The principle of making the surfaces of playing cards lightly bind (rough) or slide more readily (smooth or slick) for the purpose of locating or controlling certain cards in the deck was developed by card cheats in the early 1500s. The principle seems not to have been adopted by magicians until the mid to late 1800s. Perhaps the earliest good explanations of how the cards were prepared appeared in two 1768 anonymous works on card cheating: L'Antidote ou le Contrepoison des Chevaliers d'Industrie, ou Joueurs de Profession (the author is believed to be Ange Goudar), p. 33; and Der verrathene und von allen seinen trüglichen Geheimnissen enblößte falsche Spieler, p. 82. An English translation by Lori Pieper of L'Antidote was published in Gibecière, Vol. 7 No. 2, Summer 2012. See p. 94, where slicking cards with soap and roughing others with powdered rosin is explained.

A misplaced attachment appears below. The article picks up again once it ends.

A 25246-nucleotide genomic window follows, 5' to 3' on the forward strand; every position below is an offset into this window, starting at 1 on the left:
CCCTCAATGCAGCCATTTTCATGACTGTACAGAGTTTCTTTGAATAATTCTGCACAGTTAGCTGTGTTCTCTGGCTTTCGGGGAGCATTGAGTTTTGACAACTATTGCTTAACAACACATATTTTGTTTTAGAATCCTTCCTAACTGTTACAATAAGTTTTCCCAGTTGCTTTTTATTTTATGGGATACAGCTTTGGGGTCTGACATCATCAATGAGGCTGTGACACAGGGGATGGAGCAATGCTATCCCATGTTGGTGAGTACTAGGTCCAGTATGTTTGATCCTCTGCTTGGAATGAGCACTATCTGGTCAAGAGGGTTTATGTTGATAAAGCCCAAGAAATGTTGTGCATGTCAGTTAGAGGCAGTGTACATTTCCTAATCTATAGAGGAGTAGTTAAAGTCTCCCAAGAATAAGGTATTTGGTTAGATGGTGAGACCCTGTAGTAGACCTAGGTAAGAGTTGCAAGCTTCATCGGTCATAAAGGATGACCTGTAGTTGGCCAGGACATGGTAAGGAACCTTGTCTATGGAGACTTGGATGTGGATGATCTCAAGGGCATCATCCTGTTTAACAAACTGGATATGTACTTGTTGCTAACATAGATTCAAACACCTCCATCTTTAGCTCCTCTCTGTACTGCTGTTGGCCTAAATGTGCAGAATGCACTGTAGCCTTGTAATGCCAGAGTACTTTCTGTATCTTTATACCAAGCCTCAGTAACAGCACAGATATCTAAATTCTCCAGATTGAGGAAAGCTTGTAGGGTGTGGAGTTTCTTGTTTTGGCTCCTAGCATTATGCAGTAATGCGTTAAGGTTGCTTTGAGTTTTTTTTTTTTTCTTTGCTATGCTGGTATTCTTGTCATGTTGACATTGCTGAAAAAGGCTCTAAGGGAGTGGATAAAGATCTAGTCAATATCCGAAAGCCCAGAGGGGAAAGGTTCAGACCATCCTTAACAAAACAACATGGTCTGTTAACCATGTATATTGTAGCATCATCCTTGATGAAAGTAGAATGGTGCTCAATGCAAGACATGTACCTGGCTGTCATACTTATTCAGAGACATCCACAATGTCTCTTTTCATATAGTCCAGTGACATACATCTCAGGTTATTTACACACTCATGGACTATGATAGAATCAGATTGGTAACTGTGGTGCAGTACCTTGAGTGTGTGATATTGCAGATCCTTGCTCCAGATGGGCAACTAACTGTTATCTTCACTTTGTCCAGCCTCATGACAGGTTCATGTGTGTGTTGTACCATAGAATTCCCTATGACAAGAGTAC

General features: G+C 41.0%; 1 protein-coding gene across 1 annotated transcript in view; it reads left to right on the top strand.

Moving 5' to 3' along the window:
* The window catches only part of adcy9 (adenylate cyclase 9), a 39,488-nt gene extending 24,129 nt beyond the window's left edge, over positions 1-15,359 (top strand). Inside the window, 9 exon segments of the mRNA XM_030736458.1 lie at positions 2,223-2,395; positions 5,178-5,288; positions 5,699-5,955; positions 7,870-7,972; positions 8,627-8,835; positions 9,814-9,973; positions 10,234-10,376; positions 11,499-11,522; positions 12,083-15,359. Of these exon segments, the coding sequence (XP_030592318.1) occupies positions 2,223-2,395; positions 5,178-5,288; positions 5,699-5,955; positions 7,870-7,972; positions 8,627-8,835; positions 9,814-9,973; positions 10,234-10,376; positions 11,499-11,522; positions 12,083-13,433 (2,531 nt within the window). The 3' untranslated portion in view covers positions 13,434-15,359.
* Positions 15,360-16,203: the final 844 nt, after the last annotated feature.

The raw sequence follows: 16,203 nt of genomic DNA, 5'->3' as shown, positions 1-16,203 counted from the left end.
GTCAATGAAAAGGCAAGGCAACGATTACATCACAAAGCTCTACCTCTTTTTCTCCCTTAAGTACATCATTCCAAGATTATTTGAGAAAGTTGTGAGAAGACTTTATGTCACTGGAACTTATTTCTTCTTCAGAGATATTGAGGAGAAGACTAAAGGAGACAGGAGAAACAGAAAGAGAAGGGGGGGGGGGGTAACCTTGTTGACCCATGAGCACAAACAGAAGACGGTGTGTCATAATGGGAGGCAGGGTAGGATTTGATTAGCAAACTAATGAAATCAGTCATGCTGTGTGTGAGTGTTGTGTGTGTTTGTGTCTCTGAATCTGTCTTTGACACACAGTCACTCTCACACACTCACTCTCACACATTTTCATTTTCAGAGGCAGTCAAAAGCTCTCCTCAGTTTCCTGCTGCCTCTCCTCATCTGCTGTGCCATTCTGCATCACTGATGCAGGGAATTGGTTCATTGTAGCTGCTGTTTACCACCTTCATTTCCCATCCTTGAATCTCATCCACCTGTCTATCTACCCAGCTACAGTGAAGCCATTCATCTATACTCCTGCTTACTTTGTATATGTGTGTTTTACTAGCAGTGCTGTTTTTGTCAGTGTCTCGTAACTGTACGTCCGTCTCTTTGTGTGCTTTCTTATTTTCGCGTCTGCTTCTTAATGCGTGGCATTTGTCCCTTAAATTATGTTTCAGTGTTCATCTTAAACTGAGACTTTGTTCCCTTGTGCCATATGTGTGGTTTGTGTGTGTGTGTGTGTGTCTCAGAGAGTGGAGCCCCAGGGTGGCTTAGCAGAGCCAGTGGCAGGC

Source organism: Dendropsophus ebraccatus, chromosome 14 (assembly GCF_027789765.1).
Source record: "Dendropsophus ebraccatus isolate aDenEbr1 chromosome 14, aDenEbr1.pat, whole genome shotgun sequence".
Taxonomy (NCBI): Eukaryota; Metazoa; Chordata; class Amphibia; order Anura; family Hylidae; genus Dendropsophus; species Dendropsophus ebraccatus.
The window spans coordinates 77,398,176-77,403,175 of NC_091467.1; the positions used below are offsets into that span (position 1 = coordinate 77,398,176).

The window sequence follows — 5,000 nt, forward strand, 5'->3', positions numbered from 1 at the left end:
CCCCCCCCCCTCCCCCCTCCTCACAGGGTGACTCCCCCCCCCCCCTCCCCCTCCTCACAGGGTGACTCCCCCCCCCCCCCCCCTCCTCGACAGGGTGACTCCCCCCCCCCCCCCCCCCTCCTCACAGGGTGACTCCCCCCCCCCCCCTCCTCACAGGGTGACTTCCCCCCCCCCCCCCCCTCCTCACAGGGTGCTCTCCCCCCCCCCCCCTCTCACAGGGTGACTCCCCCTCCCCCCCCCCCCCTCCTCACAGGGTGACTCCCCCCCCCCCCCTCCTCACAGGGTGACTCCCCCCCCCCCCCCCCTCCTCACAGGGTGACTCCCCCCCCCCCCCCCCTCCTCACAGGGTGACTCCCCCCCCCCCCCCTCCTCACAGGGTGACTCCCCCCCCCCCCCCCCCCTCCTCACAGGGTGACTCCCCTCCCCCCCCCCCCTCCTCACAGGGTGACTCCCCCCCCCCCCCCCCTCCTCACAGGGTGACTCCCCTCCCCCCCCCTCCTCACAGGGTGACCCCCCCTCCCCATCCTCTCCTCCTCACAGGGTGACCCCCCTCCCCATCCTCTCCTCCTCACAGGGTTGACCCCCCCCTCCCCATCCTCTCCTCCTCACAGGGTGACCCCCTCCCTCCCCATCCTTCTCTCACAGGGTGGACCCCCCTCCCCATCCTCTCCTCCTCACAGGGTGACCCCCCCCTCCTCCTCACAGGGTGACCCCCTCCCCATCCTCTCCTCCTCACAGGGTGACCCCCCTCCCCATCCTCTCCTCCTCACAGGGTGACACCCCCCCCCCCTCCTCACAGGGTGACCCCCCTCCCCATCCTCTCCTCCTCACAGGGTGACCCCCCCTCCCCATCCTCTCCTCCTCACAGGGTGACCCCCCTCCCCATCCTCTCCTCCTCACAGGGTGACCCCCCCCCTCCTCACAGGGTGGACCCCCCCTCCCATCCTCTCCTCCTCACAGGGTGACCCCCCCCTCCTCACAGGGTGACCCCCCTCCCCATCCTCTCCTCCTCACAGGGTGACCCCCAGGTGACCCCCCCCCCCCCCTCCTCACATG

See also: Half Roughed or Super Roughed Cards